Body movements, as well as faces, communicate emotions. Research in adults has shown that the perception of action kinematics has a crucial role in understanding others' emotional experiences. Still, little is known about infants' sensitivity to body emotional expressions, since most of the research in infancy focused on faces. While there is some first evidence that infants can recognize emotions conveyed in whole-body postures, it is still an open question whether they can extract emotional information from action kinematics. We measured electromyographic (EMG) activity over the muscles involved in happy (zygomaticus major, ZM), angry (corrugator supercilii, CS) and fearful (frontalis, F) facial expressions, while 11-month-old infants observed the same action performed with either happy or angry kinematics. Results demonstrate that infants responded to angry and happy kinematics with matching facial reactions. In particular, ZM activity increased while CS activity decreased in response to happy kinematics and vice versa for angry kinematics. Our results show for the first time that infants can rely on kinematic information to pick up on the emotional content of an action. Thus, from very early in life, action kinematics represent a fundamental and powerful source of information in revealing others' emotional state.

Addabbo, M., Vacaru, S. V., Meyer, M., Hunnius, S., 'Something in the way you move': Infants are sensitive to emotions conveyed in action kinematics, <<DEVELOPMENTAL SCIENCE>>, 2020; 23 (1): e12873-N/A. [doi:10.1111/desc.12873] [https://hdl.handle.net/10807/255174]

'Something in the way you move': Infants are sensitive to emotions conveyed in action kinematics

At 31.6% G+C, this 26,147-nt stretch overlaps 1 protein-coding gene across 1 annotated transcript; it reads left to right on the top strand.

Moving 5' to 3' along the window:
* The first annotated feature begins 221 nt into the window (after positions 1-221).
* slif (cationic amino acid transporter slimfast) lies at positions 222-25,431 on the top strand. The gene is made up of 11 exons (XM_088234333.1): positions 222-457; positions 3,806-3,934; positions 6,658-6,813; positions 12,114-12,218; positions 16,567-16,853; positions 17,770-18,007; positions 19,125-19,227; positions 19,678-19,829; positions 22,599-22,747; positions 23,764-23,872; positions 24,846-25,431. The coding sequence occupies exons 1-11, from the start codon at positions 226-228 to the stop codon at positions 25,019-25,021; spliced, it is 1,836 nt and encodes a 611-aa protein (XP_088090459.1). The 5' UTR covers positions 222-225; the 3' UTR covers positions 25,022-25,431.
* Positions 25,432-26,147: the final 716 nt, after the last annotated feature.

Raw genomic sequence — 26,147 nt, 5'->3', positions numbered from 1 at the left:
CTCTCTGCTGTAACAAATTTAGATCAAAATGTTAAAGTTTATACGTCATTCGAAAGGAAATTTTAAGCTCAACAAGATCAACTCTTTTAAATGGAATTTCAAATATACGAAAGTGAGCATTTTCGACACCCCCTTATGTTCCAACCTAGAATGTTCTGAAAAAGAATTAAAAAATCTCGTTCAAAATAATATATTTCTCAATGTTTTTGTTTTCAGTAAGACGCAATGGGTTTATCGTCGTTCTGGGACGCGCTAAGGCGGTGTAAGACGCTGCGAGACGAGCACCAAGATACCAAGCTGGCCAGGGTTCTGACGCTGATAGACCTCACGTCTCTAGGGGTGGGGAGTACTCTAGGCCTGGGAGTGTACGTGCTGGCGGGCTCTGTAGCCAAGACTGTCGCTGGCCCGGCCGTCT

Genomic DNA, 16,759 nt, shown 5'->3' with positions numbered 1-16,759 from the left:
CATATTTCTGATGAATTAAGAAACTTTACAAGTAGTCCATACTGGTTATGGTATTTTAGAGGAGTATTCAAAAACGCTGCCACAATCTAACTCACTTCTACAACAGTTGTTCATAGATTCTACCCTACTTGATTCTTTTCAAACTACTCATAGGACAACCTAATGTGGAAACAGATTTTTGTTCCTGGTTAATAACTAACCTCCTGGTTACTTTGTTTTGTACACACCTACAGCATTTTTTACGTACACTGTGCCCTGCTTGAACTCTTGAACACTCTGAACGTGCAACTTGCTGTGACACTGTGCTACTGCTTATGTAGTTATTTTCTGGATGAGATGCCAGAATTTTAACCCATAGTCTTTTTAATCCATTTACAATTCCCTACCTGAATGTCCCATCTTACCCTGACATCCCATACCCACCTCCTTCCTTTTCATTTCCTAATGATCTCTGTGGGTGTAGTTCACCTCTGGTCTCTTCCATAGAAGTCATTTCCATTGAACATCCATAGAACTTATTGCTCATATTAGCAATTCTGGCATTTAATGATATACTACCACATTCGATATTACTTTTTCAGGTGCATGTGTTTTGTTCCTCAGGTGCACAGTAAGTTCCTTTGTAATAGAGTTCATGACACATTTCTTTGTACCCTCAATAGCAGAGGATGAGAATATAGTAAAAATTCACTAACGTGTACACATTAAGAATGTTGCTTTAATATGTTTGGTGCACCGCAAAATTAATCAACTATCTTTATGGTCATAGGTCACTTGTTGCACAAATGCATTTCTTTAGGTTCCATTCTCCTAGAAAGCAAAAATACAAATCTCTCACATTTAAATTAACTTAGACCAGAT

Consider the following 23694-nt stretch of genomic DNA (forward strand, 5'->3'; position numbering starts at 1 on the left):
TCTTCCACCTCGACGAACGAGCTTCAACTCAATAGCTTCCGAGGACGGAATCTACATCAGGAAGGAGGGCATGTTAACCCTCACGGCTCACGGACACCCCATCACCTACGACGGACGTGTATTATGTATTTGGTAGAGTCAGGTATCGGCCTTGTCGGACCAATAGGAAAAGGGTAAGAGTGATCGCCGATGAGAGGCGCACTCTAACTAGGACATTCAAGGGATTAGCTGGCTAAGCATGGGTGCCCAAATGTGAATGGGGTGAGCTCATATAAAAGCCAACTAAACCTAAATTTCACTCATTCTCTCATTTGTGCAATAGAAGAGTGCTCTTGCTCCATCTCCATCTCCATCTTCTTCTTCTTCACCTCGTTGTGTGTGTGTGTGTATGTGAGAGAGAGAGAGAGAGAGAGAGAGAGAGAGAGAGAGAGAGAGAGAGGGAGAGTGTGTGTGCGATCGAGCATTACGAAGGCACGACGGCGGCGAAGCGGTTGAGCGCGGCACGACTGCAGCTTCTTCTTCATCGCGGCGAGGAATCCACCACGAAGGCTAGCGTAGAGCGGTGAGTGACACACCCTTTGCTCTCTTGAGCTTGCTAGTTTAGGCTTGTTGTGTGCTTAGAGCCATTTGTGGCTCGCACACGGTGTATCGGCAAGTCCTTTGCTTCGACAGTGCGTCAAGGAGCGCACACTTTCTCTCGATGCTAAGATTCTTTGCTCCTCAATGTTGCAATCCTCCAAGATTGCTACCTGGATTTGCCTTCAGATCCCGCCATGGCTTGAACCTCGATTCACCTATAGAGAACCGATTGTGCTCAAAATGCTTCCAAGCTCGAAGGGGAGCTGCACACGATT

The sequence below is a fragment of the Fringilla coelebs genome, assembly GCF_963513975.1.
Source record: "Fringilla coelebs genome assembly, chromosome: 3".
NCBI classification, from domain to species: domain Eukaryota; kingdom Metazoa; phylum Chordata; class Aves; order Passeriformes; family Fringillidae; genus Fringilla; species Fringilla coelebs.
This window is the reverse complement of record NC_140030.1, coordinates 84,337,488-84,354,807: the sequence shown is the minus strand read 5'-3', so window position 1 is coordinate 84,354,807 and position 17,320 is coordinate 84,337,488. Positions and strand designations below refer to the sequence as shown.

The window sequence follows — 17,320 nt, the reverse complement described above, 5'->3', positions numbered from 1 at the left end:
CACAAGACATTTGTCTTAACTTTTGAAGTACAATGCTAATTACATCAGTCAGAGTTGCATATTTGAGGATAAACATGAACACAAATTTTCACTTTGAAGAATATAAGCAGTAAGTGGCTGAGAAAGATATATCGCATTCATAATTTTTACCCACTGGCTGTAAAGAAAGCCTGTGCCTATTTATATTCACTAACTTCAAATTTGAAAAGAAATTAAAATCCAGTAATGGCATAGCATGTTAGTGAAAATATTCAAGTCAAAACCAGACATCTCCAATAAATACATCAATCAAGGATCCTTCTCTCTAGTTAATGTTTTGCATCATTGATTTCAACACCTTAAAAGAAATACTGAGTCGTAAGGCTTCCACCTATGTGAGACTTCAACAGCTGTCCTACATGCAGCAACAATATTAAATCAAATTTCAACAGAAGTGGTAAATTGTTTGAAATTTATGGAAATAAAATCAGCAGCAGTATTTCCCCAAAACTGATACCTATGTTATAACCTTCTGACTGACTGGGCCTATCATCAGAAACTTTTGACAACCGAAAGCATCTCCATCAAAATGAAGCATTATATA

Addabbo, Margaret;
2020

Abstract

Body movements, as well as faces, communicate emotions. Research in adults has shown that the perception of action kinematics has a crucial role in understanding others' emotional experiences. Still, little is known about infants' sensitivity to body emotional expressions, since most of the research in infancy focused on faces. While there is some first evidence that infants can recognize emotions conveyed in whole-body postures, it is still an open question whether they can extract emotional information from action kinematics. We measured electromyographic (EMG) activity over the muscles involved in happy (zygomaticus major, ZM), angry (corrugator supercilii, CS) and fearful (frontalis, F) facial expressions, while 11-month-old infants observed the same action performed with either happy or angry kinematics. Results demonstrate that infants responded to angry and happy kinematics with matching facial reactions. In particular, ZM activity increased while CS activity decreased in response to happy kinematics and vice versa for angry kinematics. Our results show for the first time that infants can rely on kinematic information to pick up on the emotional content of an action. Thus, from very early in life, action kinematics represent a fundamental and powerful source of information in revealing others' emotional state.
2020
Inglese
Addabbo, M., Vacaru, S. V., Meyer, M., Hunnius, S., 'Something in the way you move': Infants are sensitive to emotions conveyed in action kinematics, <<DEVELOPMENTAL SCIENCE>>, 2020; 23 (1): e12873-N/A. [doi:10.1111/desc.12873] [https://hdl.handle.net/10807/255174]
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Utilizza questo identificativo per citare o creare un link a questo documento: https://hdl.handle.net/10807/255174
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